How enjoying coffee can mean so much more than simple refreshment.
Let's have a cup of coffee
Do you have time for a coffee?
How many of us yearn for that moment in the day when the first sip of hot coffee hits the spot? For many of us it will be the first real access to the conscious world after a long, or maybe too short, sleep, and a real prod to get out there and tackle those tasks. For me it doesn't come until midmorning, when a cup of coffee indicates that I have earned a break from whatever I am involved in, and I sit with my mug and indulge in a glimpse at the newspaper or use the time to call a friend and chat.
Coffee is synonymous for me with relaxation. Sometimes it's snatched in the midst of a hectic schedule, a welcome break from which to relaunch an energetic attack on the day; sometimes, and at its most pleasurable, it's a long, lingering pause, planned and taken in some super cafe. What utter luxury it seems to me to sit on a large, comfortable sofa next to a roaring fire in the middle of winter - away from the chill and damp of the outside world - with coffee served on a tray in exquisite china. Or to find myself in a wooden panelled cafe with floors creaking as the waiter approaches, Bach being played softly in the background, and fascinating artwork on the walls.
When travelling, one can gain insight into a culture by investigating the way the locals take their coffee. Finding a cafe that replicates the traditions of that country is better than being hoodwinked into feeling comfortable in one of the ubiquitous chains that are now the same all over the world. Sitting on a stool at the bar in a Parisian cafe or at a table on a side street pavement is a unique experience. Having your coffee served with all the trimmings in Vienna's great coffee houses is very special.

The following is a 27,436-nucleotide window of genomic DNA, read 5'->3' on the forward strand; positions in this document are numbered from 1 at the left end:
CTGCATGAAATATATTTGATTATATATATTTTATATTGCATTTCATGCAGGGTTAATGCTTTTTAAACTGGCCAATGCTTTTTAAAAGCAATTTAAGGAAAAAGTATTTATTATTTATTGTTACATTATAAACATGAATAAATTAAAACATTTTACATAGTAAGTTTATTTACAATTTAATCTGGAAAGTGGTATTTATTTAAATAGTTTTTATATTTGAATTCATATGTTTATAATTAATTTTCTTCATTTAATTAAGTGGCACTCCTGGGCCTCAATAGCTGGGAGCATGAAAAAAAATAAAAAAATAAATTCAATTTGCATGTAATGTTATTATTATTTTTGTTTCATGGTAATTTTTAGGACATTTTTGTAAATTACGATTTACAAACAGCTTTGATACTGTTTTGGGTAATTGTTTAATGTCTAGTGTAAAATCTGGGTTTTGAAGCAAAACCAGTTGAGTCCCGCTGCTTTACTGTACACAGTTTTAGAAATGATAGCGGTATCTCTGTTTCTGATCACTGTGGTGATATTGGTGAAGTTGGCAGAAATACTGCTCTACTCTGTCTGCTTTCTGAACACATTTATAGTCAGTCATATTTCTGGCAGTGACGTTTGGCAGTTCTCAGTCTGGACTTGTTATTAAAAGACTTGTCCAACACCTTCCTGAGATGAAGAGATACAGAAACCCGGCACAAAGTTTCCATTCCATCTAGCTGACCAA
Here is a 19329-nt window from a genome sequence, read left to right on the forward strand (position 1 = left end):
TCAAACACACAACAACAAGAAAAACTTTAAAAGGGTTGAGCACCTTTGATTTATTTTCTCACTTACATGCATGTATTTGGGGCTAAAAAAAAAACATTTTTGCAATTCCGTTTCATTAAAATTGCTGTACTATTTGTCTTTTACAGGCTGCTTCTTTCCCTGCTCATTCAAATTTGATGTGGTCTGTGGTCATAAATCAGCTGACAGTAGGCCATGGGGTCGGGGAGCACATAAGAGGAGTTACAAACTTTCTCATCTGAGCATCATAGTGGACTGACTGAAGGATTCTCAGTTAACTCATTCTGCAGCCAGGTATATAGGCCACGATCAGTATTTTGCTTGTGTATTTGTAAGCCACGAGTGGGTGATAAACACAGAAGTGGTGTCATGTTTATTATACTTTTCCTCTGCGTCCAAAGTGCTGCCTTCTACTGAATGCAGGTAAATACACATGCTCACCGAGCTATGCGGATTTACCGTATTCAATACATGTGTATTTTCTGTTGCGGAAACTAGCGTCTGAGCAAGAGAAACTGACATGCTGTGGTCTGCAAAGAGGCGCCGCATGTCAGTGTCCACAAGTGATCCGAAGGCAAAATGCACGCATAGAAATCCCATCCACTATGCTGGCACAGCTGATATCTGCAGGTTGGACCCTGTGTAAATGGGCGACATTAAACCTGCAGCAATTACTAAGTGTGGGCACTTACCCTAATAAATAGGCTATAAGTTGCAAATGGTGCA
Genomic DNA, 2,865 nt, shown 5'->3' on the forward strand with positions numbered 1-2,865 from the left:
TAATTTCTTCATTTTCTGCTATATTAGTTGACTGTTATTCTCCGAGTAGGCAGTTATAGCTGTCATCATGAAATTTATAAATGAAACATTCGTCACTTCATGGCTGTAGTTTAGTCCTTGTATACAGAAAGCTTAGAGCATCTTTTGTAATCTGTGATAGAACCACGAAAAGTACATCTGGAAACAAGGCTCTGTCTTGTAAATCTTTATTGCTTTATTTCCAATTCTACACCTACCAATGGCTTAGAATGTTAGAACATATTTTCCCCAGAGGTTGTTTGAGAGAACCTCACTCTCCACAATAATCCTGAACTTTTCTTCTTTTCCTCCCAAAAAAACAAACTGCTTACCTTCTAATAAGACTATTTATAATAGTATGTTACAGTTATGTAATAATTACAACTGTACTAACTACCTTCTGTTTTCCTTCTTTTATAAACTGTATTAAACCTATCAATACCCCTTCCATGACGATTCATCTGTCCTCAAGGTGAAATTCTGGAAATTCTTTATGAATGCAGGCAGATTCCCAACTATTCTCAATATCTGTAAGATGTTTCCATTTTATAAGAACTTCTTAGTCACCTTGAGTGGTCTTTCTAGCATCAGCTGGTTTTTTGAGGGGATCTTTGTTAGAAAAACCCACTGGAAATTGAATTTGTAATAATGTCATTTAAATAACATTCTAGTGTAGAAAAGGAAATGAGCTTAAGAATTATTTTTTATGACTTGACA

It is a treat to arrange to meet up with someone over a coffee; it won't be long, but enough time to catch up on essential news or exchange views on a shared project. But if I find myself in that bohemian cafe alone, what fascination it is to sit and observe the other customers. I might choose from the newspapers available and set up a pose of deep intellectual involvement, but my gaze will inevitably wander around the room and my ear will strain to catch snippets of conversation that will enable me to understand from what world they have taken a break. Mothers chatting after dropping their offspring off at school; shoppers keen to take the weight off their feet; and businessmen with all their technological props spread across the table, eager to impress the person opposite them. And what about that couple in the corner? A snatched moment to be together, their eyes gazing at each other, the coffee between them hardly relevant.
And if you were to join me for coffee, how would yours be? Long and milky, with a semi-skimmed concession to that waistline? Or a short, sharp hit of double espresso? Would you like to drink it in a mug or a takeaway cup, or would it be in a beautiful china cup with a handle and a saucer sitting on a linen-covered tray? Would it be a sweet but strong Turkish or Arabic coffee, or an aromatic and moody Italian one? Would it be a comforting American filter coffee or would you dare to take a Nescafé and believe it was the real thing?
Mine would be an Italian cappuccino, an intense dark coffee covered with light, frothy milk, which rises above the level of the white cup, a sprinkling of indulgent chocolate powder on the top.
Come on. Let's snatch a quick one now.
Jane Goodhue is the wife of an expatriate businessman in Abu Dhabi